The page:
Missy Young has an enthusiasm for life that is contagious. Throughout her life, she has served in many capacities and has made a large impact in the lives of those she comes in contact with. Young graduated from BYU’s David O. McKay School of Education in 1994 with a degree in elementary education. At BYU, she met her husband, Michael Young, while playing a game of Walleyball at family home evening. She tripped and fell on him, accidentally biting his arm; some say it was “love at first bite!” After they both graduated, they moved to Seattle, Washington, and started a family.
One decision that Young made early on was to stay home full time to raise her children. Although she hasn’t used her degree to teach formally, she believes it has helped her in all aspects of life, especially in raising a family. Young taught preschool to all five of her children. She said, “We were always listening to music and having dance parties. I encouraged my children to make up their own plays, to run outside, and to do creative things.”
She expressed her gratitude for her education at BYU and explained, “It has helped me to see the world through a child’s eyes. My education taught me that it is important to have kids in the home to play and grow and make big messes because that is how they learn and experience the world.”
Young emphasized creativity and playtime as a young mother because she believes, “When children play, their minds expand and they are able to see things through different eyes. They don’t just look at a problem in one direction, because they have had different experiences with touching, feeling, seeing, and hearing. These are all resources they can use to solve problems in life and grow.”
Young believes that other than playtime, the most effective teaching tool is reading. She says, “Children’s books are magical. You open them up and the smell alone brings back memories of love and learning.” In addition to the bond that reading creates between a child and a teacher, it also “opens the world of a child’s imagination and teaches children to observe the world around them.”
When Young’s children started attending elementary school, she became an active school volunteer. One of her favorite volunteer opportunities was when she became an art docent to teach art lessons to elementary classes.
Today, she has the opportunity to volunteer with the music and arts departments at the schools where her children attend. Whenever one of these schools puts on a musical, she helps with costume and set design, publicizes for the shows, coordinates show tickets, and organizes parent volunteers. While this may seem like a lot for one person to handle, Young gladly takes on the responsibility because she is passionate about arts programs in schools. She says, “The arts are so important for society because they allow a person to have a wider view of the world. When youth are involved in the arts, they develop the ability to think outside of the box and express themselves in different ways.”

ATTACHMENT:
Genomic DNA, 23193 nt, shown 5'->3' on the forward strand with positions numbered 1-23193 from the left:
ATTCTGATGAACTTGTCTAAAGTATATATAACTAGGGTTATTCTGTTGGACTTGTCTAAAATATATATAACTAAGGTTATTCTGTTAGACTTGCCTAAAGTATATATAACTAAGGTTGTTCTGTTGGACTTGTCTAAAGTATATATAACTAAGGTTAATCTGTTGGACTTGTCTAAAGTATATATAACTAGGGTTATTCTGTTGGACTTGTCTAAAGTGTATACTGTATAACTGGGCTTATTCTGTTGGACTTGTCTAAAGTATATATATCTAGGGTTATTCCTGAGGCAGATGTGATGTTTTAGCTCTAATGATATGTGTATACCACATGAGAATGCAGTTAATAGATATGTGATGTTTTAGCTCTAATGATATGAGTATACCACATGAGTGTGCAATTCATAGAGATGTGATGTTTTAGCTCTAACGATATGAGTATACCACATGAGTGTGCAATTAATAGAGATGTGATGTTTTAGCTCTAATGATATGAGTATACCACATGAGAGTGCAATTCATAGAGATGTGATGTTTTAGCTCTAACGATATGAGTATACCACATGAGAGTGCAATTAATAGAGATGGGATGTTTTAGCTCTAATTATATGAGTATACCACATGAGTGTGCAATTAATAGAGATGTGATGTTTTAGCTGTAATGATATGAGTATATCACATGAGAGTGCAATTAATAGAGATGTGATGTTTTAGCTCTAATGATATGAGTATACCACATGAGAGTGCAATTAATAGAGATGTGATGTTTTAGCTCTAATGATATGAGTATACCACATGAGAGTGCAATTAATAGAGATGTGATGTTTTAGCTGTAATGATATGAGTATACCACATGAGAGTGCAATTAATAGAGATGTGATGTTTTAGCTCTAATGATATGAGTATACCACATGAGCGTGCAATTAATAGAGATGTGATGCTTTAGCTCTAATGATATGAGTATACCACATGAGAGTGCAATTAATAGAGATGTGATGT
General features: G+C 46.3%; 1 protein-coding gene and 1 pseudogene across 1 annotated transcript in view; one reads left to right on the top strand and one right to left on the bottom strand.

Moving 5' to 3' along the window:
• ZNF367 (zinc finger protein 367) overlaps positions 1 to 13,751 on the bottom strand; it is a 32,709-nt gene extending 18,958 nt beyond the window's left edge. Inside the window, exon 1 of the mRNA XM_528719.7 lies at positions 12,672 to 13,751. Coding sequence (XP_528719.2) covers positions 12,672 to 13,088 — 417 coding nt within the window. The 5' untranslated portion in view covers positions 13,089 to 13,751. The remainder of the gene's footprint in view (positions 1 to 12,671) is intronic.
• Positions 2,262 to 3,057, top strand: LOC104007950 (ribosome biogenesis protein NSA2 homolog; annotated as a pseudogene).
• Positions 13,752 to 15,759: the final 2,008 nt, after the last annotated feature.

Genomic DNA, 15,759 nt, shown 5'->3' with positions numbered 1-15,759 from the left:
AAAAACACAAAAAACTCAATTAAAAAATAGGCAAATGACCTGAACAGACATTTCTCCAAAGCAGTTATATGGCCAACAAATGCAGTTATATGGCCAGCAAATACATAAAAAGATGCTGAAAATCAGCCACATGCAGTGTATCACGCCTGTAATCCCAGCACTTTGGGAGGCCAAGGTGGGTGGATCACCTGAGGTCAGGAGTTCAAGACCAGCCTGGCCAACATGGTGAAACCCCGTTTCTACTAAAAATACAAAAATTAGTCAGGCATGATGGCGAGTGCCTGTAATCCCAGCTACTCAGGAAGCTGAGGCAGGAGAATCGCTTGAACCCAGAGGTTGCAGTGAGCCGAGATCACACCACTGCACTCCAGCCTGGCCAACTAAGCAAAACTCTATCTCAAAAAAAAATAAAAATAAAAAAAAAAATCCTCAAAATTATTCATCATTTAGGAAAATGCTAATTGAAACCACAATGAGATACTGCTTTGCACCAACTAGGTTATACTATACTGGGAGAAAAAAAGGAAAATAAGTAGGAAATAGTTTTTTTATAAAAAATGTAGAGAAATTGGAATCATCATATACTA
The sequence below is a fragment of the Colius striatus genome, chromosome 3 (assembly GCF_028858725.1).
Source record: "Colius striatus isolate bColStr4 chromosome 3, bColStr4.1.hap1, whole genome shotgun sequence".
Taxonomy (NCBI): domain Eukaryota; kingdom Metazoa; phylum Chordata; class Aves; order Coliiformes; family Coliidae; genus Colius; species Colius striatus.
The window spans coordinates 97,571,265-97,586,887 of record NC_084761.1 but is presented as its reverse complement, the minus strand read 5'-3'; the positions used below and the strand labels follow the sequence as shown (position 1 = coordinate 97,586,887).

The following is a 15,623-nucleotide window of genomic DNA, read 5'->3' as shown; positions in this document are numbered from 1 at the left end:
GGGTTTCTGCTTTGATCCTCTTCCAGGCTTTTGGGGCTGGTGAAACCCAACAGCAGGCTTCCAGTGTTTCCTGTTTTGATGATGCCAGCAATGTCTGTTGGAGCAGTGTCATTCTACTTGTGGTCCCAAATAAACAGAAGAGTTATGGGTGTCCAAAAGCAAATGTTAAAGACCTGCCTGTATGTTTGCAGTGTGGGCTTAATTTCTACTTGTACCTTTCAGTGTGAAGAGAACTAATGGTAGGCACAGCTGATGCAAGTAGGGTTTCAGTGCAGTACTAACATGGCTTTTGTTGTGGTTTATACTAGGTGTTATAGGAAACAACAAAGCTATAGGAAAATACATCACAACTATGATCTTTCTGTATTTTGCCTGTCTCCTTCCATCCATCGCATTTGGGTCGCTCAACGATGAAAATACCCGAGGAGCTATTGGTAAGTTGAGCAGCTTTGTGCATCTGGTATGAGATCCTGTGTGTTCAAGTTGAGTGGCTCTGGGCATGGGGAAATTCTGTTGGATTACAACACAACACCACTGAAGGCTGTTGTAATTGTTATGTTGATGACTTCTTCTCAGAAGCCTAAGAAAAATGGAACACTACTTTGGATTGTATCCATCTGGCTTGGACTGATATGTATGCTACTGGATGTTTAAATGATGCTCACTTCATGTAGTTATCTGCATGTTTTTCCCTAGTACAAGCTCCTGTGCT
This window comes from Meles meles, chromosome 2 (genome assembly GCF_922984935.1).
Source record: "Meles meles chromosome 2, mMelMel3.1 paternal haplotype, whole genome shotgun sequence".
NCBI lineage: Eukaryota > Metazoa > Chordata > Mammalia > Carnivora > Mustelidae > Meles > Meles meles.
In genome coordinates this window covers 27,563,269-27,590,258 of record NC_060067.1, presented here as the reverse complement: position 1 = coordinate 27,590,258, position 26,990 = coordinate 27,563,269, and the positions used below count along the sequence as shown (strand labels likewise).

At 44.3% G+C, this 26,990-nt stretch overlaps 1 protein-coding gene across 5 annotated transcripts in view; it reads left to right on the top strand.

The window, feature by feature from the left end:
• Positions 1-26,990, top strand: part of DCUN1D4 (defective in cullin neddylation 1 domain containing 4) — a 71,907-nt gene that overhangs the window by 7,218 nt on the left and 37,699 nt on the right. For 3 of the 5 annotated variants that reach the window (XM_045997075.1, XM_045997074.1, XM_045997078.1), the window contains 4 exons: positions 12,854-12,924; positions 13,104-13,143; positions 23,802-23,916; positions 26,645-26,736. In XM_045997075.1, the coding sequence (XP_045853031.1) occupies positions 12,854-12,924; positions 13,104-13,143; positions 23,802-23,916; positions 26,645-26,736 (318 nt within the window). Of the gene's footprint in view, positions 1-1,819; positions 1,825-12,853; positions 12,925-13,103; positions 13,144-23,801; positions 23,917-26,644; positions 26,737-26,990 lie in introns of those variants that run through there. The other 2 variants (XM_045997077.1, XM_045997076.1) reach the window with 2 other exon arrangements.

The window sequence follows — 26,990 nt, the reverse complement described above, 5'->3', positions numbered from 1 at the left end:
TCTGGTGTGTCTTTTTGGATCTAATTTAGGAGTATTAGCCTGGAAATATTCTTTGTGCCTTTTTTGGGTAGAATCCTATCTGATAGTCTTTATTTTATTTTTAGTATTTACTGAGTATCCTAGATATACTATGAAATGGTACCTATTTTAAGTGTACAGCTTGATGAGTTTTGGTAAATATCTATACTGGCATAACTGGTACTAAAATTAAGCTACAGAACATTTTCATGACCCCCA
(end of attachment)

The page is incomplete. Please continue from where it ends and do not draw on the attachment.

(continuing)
For those considering a degree in education, Young advises them to do it! She said, “The great thing about being an educator is you can look around the world and there is always something new to learn and experience. It is a field that teaches you to always have an enthusiasm for learning. Whether you are in the school system, or just volunteering in the community around you, the perspective you get from a degree in education influences everything you do.
So how does Young stay so active and influential in all the things she does? Her secret is optimism. She says, “There is always something to be optimistic about. Even when times are hard, when you have a positive attitude, you can look for solutions to problems in the most unexpected places.” She learned this mindset from children. She said, “The children’s enthusiasm for life catches on with you.”
Currently, Young has five children, one son-in-law, and a newborn grandson. After all of her children graduate from high school, Young plans to substitute teach in the schools and take on a more permanent position involved with the theatre and arts programs in schools. She also plans to write children’s books. No matter what she ends up doing, Young believes that “life is an exciting place. There is always an adventure around the corner and a new thing to learn; learning should happen until you are 102 years old.”
Writer: Ashley Young
Contact: Shauna Valentine (801) 422-8562